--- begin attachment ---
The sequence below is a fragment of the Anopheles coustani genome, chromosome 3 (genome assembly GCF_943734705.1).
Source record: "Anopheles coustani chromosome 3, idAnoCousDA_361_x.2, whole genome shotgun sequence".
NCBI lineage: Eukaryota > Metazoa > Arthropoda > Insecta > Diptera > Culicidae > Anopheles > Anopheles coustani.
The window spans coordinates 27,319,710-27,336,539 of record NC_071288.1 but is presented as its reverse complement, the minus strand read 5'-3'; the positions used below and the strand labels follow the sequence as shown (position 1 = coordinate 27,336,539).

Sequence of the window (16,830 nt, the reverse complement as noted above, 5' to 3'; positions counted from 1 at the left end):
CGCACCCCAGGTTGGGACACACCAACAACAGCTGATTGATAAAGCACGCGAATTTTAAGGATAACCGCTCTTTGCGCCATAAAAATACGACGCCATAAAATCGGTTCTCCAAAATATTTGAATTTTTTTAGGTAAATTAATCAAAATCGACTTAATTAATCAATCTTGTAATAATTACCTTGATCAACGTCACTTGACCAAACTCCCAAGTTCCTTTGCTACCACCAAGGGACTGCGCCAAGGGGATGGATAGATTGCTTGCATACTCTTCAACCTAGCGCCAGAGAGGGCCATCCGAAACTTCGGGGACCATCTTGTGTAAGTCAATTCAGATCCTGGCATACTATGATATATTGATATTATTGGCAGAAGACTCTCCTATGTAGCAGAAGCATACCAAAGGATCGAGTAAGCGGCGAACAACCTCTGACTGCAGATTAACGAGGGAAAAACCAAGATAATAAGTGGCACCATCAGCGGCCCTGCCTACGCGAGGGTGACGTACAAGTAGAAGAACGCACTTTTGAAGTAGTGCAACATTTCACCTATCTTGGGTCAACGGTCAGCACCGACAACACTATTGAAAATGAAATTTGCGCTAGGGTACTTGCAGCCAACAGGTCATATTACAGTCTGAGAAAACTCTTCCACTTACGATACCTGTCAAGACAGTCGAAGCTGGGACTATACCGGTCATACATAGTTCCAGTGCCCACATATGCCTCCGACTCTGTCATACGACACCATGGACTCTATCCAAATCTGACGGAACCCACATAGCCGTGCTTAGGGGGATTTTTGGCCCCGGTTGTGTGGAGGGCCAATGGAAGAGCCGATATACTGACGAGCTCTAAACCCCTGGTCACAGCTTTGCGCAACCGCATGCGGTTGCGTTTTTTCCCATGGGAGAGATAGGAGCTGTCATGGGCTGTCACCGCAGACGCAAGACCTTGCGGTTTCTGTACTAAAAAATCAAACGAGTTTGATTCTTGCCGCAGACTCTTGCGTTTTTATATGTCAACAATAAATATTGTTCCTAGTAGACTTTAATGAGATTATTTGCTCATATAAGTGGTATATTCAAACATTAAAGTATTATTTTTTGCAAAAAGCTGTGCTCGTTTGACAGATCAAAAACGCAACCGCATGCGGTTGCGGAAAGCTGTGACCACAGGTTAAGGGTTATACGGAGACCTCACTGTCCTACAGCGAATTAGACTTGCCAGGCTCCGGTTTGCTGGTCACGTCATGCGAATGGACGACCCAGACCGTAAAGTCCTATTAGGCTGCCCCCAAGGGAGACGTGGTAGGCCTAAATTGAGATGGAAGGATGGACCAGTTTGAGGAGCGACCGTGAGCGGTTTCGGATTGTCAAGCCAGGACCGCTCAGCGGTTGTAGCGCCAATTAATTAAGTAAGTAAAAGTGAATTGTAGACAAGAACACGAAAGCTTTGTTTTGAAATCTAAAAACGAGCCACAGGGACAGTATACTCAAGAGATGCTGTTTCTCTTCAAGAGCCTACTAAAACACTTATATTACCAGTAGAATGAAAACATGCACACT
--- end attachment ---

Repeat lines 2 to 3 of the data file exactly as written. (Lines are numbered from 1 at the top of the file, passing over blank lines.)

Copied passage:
Source record: "Anopheles coustani chromosome 3, idAnoCousDA_361_x.2, whole genome shotgun sequence".
NCBI lineage: Eukaryota > Metazoa > Arthropoda > Insecta > Diptera > Culicidae > Anopheles > Anopheles coustani.